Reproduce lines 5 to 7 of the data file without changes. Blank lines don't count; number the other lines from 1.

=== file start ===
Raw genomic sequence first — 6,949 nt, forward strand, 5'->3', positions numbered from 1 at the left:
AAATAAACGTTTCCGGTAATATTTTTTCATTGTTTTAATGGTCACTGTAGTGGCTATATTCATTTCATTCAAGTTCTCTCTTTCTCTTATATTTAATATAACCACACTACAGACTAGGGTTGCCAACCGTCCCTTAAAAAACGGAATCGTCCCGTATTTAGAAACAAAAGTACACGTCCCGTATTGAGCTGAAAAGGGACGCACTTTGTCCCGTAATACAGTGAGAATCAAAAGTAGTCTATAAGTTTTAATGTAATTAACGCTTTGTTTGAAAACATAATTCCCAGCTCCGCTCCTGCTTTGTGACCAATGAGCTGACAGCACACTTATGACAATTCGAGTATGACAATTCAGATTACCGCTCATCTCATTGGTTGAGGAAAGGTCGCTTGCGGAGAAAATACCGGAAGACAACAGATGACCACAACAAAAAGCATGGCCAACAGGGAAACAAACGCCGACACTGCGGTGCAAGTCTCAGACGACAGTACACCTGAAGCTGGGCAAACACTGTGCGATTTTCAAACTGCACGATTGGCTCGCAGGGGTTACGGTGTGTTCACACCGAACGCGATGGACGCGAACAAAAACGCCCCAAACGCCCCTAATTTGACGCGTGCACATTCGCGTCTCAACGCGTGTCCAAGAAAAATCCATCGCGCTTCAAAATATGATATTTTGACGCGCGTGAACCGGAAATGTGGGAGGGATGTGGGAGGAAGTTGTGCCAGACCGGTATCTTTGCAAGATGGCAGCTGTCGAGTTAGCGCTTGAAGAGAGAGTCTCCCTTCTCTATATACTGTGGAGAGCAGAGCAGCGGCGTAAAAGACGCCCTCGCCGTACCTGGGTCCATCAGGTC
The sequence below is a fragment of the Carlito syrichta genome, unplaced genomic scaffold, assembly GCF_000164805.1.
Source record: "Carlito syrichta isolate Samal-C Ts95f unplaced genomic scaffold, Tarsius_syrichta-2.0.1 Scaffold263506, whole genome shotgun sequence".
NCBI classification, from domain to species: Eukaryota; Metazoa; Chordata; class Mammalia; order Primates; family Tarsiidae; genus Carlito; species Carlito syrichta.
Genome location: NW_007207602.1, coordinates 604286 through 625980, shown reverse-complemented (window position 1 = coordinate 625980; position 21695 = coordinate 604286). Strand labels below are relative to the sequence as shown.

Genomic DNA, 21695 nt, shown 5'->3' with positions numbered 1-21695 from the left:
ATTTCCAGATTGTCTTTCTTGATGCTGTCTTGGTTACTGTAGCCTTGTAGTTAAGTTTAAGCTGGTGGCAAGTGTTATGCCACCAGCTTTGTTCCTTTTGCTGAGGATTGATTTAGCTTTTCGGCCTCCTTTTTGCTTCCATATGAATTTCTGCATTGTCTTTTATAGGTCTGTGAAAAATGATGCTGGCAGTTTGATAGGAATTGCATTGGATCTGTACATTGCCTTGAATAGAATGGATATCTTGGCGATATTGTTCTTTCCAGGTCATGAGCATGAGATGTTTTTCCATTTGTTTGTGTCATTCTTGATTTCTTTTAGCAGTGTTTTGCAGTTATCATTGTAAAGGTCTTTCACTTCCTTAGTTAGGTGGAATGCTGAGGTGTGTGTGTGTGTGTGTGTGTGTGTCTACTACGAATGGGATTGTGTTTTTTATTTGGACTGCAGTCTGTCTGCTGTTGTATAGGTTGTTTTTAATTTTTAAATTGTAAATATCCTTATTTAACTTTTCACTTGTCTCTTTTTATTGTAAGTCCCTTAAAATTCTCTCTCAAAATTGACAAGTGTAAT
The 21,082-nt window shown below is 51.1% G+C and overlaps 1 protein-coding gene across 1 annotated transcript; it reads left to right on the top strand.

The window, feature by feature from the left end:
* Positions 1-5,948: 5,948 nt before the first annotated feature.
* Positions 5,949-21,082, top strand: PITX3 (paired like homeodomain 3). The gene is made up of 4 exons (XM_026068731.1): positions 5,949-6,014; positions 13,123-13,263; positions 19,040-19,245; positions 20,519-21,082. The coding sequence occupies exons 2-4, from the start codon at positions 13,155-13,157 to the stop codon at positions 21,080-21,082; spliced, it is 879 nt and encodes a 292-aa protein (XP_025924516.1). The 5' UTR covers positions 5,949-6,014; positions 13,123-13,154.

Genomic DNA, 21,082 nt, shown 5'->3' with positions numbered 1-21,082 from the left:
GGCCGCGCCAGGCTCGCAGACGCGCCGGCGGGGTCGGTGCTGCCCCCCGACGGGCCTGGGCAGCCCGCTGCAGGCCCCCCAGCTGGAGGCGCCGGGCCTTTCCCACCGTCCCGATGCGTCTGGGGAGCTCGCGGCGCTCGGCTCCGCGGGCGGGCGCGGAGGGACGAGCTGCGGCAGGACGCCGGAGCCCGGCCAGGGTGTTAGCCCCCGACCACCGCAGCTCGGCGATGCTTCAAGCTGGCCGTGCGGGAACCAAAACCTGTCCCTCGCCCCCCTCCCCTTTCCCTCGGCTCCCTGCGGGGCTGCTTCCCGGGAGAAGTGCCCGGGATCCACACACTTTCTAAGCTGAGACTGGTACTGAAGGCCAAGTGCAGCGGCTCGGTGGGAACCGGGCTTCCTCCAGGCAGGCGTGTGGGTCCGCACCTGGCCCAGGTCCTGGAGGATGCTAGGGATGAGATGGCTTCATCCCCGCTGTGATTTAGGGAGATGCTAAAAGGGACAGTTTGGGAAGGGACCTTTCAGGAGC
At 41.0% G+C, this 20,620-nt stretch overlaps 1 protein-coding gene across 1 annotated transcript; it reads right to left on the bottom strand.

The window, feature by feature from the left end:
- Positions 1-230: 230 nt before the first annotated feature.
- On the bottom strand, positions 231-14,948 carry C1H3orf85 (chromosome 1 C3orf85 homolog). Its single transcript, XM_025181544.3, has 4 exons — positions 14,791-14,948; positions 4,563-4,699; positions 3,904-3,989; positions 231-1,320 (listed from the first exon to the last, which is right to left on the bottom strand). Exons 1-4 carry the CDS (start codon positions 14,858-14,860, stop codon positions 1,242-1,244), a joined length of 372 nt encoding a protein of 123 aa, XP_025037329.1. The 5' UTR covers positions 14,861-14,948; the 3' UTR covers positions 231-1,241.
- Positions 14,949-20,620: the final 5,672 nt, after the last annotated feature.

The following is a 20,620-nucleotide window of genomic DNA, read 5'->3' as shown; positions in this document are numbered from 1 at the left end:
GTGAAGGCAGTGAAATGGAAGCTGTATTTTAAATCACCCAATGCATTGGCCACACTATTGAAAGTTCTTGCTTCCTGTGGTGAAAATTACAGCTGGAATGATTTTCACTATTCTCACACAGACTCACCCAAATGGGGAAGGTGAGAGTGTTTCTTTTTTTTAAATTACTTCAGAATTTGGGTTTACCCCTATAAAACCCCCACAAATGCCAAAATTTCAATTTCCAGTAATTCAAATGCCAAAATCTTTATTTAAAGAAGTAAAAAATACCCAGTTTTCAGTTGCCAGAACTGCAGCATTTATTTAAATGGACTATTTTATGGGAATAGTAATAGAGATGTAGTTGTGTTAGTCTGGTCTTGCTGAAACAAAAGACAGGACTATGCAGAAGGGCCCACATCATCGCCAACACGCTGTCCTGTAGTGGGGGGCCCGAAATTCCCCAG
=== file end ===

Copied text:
NCBI classification, from domain to species: Eukaryota; Metazoa; Chordata; class Mammalia; order Primates; family Tarsiidae; genus Carlito; species Carlito syrichta.
Genome location: NW_007207602.1, coordinates 604286 through 625980, shown reverse-complemented (window position 1 = coordinate 625980; position 21695 = coordinate 604286). Strand labels below are relative to the sequence as shown.

Genomic DNA, 21695 nt, shown 5'->3' with positions numbered 1-21695 from the left: